National Academies Press: OpenBook

A Guide for Reducing Head-On Crashes on Freeways (2008)

Chapter: Section III - Type of Problem Being Addressed

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Suggested Citation:"Section III - Type of Problem Being Addressed." National Academies of Sciences, Engineering, and Medicine. 2008. A Guide for Reducing Head-On Crashes on Freeways. Washington, DC: The National Academies Press. doi: 10.17226/23088.
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Suggested Citation:"Section III - Type of Problem Being Addressed." National Academies of Sciences, Engineering, and Medicine. 2008. A Guide for Reducing Head-On Crashes on Freeways. Washington, DC: The National Academies Press. doi: 10.17226/23088.
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Suggested Citation:"Section III - Type of Problem Being Addressed." National Academies of Sciences, Engineering, and Medicine. 2008. A Guide for Reducing Head-On Crashes on Freeways. Washington, DC: The National Academies Press. doi: 10.17226/23088.
×
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Suggested Citation:"Section III - Type of Problem Being Addressed." National Academies of Sciences, Engineering, and Medicine. 2008. A Guide for Reducing Head-On Crashes on Freeways. Washington, DC: The National Academies Press. doi: 10.17226/23088.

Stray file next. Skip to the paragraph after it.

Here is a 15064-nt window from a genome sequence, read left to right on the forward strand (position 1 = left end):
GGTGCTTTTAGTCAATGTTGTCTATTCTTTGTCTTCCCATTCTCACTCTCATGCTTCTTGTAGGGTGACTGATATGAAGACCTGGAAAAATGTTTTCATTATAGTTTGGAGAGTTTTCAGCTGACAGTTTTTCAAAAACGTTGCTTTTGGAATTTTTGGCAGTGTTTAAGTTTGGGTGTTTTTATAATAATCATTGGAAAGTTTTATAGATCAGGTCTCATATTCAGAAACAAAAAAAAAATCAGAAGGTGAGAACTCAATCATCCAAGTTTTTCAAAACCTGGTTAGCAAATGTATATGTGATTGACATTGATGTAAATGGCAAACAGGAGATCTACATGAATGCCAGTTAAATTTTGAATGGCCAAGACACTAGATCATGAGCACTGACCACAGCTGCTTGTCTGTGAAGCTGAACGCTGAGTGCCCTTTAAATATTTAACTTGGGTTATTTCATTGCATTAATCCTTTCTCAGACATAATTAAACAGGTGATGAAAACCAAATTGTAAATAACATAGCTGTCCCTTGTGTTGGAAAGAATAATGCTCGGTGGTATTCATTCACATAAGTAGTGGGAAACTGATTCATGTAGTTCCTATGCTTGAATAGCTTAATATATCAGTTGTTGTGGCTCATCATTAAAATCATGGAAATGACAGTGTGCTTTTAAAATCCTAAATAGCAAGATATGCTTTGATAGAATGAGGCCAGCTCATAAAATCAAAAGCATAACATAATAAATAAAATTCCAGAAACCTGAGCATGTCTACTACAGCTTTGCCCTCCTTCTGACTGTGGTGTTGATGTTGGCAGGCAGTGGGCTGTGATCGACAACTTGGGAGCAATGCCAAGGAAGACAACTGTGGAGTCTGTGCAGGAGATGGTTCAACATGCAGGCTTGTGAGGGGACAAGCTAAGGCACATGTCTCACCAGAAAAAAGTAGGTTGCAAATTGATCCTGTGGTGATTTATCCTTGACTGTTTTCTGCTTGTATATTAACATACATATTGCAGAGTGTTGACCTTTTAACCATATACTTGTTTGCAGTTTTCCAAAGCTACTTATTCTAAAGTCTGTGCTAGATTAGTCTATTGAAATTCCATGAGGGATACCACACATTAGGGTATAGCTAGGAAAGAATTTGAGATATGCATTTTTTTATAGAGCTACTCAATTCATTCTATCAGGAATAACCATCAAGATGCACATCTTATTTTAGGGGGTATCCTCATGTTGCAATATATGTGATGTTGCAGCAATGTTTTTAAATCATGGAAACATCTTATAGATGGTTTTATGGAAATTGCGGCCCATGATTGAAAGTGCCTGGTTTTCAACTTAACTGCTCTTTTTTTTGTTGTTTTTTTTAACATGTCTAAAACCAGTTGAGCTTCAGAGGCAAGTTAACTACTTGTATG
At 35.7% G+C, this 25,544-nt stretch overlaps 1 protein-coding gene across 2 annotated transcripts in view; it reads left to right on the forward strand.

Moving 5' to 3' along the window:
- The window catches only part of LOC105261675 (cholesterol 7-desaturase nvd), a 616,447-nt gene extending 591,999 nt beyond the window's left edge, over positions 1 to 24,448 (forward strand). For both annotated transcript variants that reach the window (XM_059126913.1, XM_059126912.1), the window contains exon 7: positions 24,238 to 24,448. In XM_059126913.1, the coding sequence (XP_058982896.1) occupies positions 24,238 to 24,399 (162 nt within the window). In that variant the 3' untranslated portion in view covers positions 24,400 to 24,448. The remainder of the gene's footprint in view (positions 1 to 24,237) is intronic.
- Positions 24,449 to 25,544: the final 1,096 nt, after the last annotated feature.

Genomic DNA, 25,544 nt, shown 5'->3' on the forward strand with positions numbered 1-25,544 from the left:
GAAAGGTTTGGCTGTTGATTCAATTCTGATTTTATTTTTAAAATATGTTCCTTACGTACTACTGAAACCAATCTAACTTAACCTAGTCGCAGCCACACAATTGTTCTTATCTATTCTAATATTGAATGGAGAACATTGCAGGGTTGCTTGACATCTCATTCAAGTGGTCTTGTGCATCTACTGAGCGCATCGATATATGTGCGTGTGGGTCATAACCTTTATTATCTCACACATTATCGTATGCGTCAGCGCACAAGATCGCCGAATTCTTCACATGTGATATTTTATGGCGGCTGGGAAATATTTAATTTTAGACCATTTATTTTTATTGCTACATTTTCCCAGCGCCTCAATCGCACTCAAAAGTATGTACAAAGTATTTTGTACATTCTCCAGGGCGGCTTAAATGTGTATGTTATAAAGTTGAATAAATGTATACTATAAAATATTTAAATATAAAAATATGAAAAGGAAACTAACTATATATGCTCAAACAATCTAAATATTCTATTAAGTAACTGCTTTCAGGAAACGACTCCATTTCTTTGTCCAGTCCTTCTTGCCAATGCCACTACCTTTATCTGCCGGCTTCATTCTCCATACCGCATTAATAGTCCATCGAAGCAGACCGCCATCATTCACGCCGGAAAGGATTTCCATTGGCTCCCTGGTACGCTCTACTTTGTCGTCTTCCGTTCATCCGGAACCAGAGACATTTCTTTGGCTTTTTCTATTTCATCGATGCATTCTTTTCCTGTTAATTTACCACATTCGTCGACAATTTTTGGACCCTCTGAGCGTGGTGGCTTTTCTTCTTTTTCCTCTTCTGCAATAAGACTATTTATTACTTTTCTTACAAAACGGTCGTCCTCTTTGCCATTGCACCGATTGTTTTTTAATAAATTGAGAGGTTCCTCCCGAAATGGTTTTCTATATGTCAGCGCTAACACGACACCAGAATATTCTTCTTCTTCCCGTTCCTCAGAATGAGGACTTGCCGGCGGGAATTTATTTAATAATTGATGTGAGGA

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SECTION III Type of Problem Being Addressed General Description of the Problem In 2003, according to the FARS statistics, there were 366 fatal cross-median head-on crashes on U.S. freeways. Although the number may seem small when compared to the number of overall crashes and to the percentage of all Interstate-related crashes—6 percent—head-on crashes are extremely severe. Data from the FHWA considered the number of fatalities on a national basis. From 1994 to 2002, while fluctuating on an annual basis, median-crossover and wrong-way fatalities on divided highways have increased from 581 to 680 (Ostensen, 2004). The National Highway Transportation Safety Administration (NHTSA) defines a head-on collision as one where the front end of one vehicle collides with the front end of another vehicle while the two vehicles are traveling in opposite directions. For this guide, we are considering only head-on crashes occurring on Interstates and other freeways or expressways. From the FARS database there is no identifiable pattern for these crashes, other than their occurrence on freeways with open medians. North Carolina research showed that head-on collisions take place at all times, days, and seasons, and on horizontal and vertical curves as well as straight and flat sections. There is no predominant cause. Driver behavior is clearly important, including everything from fatigue and improper lane changes to inattention and medical emergencies. Specific Attributes of the Problem Donnell et al. (2002) show that the major contributory factors for median-barrier crashes occurring on Pennsylvania Interstate highways were improper lane changes, driver losing control of vehicle, traveling too fast for weather conditions, exceeding the posted speed limit, and forced vehicle movement or avoidance maneuvers. Exhibit III-1 shows the distribution of fatal crashes for Interstate freeways for 2003. Five percent of the crashes were head-on, and 1 percent was opposite-direction sideswipes. A study in Iowa showed that between 1990 and 1999, though only 2.4 percent of all Interstate crashes were cross- median, they produced 32.7 percent of all the Interstate fatalities during that period. A study by the North Carolina Department of Transportation (NCDOT) in 1998 showed that more than 38 people died and about 300 were injured in cross-median crashes each year (Lynch, 1998). The Florida Department of Transportation found in an unpublished preliminary study that is still underway that 62 percent of all cross-median crashes occurred within 1⁄2 mile and 82 percent occurred within 1 mile of interchange ramp termini (Bane, 2005). Exhibit III-2 shows that, according to 2003 FARS data, 56 percent of these crashes occur on urban Interstates/freeways and 44 percent occur on rural Interstates. Exhibit III-3 shows III-1